It may seem like a strange thing to mention but you should familiarize yourself with the game's manual before playing any Sierra adventure. Within the game's documentation could be several vital clues that will help you along your way or even copy-protection that the game may reference later. Parts of the manual's written narrative may even reference people or places you'll encounter in your travels. The game may expect you to know what's written in the manual to get through certain sections.

And lastly, there's something I like to tell all newcomers to these games and the adventure genre in general. Do not pick up anyone of these titles with the intent of finishing them. Play these games with the intent of experiencing them. It's easy to get frustrated when you're not making progress but the enjoyment these titles have to offer come from the puzzles, characters and environments. Really take in every moment, stop to appreciate the scenery and play at a slower, more deliberate pace. Boot up each game knowing that the odds are likely stacked against you, and for my money I wouldn't have it any other way.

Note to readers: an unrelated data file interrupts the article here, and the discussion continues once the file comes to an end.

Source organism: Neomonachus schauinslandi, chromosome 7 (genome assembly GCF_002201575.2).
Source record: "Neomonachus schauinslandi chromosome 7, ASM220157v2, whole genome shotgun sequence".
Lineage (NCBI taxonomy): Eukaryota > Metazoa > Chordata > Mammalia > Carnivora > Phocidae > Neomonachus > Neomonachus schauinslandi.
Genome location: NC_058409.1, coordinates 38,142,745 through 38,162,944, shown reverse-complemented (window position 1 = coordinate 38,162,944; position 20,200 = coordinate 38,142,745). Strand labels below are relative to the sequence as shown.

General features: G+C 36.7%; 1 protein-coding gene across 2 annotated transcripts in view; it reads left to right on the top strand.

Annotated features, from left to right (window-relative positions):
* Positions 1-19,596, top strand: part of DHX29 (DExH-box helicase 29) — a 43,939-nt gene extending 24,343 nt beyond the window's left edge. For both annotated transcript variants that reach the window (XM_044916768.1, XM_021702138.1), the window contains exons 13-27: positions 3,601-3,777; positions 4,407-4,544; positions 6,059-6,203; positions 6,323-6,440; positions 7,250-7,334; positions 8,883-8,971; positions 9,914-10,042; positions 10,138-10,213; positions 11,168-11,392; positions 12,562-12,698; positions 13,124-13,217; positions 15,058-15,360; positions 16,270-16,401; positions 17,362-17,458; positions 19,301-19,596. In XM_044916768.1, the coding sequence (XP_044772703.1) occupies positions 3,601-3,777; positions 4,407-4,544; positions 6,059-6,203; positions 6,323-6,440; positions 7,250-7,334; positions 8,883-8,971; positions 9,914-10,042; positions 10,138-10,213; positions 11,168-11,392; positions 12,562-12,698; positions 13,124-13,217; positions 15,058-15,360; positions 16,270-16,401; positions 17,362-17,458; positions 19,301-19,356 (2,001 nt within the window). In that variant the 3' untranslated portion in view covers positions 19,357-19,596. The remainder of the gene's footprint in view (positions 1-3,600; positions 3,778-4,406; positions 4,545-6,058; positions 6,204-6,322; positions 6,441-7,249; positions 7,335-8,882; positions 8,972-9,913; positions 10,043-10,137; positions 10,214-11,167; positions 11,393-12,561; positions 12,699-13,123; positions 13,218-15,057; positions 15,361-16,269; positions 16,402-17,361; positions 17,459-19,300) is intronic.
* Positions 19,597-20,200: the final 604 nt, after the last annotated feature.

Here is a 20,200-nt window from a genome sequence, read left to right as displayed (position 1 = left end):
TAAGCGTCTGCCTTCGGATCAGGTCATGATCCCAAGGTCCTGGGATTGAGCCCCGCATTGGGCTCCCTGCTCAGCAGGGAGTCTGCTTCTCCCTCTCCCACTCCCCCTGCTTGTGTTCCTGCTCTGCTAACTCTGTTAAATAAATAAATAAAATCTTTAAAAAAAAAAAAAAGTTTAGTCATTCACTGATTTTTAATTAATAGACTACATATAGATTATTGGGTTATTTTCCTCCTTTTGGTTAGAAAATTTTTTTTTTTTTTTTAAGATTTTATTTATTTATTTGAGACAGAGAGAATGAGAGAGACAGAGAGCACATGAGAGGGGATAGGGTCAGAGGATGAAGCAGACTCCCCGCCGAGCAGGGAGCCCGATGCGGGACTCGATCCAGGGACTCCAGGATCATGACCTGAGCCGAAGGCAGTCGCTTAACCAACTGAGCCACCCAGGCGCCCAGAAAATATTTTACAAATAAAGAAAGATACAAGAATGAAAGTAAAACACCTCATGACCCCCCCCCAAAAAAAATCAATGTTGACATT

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About segastardustone of us since 2:27 PM on 11.18.2012

For as long as I can remember, I've been a gamer. I was born in the 80s and grew up during the 90s. I was first introduced into gaming by my father when I played video games with him on our family's DOS PC. Some of those old titles included Commander Keen, Duke Nukem, Jazz Jackrabbit, Wolfenstein 3D, Doom and Wing Commander.

What really cemented my identity as a gamer was when he bought my brothers and I a SEGA Genesis for Christmas in '95, that was the day I was introduced to Sonic the Hedgehog.

From that day I've been fascinated with all facets of gaming and the culture that surrounds it. And despite starting out as a notorious SEGA fanboy (a habit I admittedly haven't entirely shook) I now spend my free time playing a wide assortment of genres across a variety of consoles.